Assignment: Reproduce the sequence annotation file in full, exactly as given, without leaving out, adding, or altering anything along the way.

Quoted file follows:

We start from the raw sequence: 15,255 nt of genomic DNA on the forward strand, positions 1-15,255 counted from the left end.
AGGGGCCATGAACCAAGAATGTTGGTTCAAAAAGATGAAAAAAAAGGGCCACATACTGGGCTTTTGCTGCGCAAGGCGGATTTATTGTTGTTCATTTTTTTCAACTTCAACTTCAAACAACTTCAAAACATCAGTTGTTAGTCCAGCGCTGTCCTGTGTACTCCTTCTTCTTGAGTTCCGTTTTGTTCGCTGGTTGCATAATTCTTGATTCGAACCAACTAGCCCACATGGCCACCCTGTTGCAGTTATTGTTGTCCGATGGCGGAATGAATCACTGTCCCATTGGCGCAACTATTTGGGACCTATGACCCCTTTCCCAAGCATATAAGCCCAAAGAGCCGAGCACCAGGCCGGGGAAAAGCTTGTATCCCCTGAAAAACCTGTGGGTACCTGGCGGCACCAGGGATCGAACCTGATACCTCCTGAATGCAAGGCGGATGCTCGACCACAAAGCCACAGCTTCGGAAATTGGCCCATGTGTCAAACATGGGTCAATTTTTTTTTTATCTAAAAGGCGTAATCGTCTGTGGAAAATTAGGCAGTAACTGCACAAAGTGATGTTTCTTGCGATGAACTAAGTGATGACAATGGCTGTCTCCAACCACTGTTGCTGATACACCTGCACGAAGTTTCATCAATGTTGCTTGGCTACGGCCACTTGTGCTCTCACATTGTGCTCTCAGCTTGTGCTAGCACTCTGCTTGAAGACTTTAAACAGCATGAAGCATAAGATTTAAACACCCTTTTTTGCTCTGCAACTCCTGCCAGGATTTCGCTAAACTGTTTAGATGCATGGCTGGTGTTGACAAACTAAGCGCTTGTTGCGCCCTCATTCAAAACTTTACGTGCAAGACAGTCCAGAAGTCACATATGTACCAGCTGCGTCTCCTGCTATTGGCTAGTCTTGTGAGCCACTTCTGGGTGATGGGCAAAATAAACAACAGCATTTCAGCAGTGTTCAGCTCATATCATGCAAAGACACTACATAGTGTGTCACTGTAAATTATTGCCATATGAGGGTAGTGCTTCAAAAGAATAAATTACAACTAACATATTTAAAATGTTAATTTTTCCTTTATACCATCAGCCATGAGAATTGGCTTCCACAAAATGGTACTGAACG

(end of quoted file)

We start from the raw sequence: 15,255 nt of genomic DNA on the forward strand, positions 1-15,255 counted from the left end.
AGGGGCCATGAACCAAGAATGTTGGTTCAAAAAGATGAAAAAAAAGGGCCACATACTGGGCTTTTGCTGCGCAAGGCGGATTTATTGTTGTTCATTTTTTTCAACTTCAACTTCAAACAACTTCAAAACATCAGTTGTTAGTCCAGCGCTGTCCTGTGTACTCCTTCTTCTTGAGTTCCGTTTTGTTCGCTGGTTGCATAATTCTTGATTCGAACCAACTAGCCCACATGGCCACCCTGTTGCAGTTATTGTTGTCCGATGGCGGAATGAATCACTGTCCCATTGGCGCAACTATTTGGGACCTATGACCCCTTTCCCAAGCATATAAGCCCAAAGAGCCGAGCACCAGGCCGGGGAAAAGCTTGTATCCCCTGAAAAACCTGTGGGTACCTGGCGGCACCAGGGATCGAACCTGATACCTCCTGAATGCAAGGCGGATGCTCGACCACAAAGCCACAGCTTCGGAAATTGGCCCATGTGTCAAACATGGGTCAATTTTTTTTTTATCTAAAAGGCGTAATCGTCTGTGGAAAATTAGGCAGTAACTGCACAAAGTGATGTTTCTTGCGATGAACTAAGTGATGACAATGGCTGTCTCCAACCACTGTTGCTGATACACCTGCACGAAGTTTCATCAATGTTGCTTGGCTACGGCCACTTGTGCTCTCACATTGTGCTCTCAGCTTGTGCTAGCACTCTGCTTGAAGACTTTAAACAGCATGAAGCATAAGATTTAAACACCCTTTTTTGCTCTGCAACTCCTGCCAGGATTTCGCTAAACTGTTTAGATGCATGGCTGGTGTTGACAAACTAAGCGCTTGTTGCGCCCTCATTCAAAACTTTACGTGCAAGACAGTCCAGAAGTCACATATGTACCAGCTGCGTCTCCTGCTATTGGCTAGTCTTGTGAGCCACTTCTGGGTGATGGGCAAAATAAACAACAGCATTTCAGCAGTGTTCAGCTCATATCATGCAAAGACACTACATAGTGTGTCACTGTAAATTATTGCCATATGAGGGTAGTGCTTCAAAAGAATAAATTACAACTAACATATTTAAAATGTTAATTTTTCCTTTATACCATCAGCCATGAGAATTGGCTTCCACAAAATGGTACTGAACG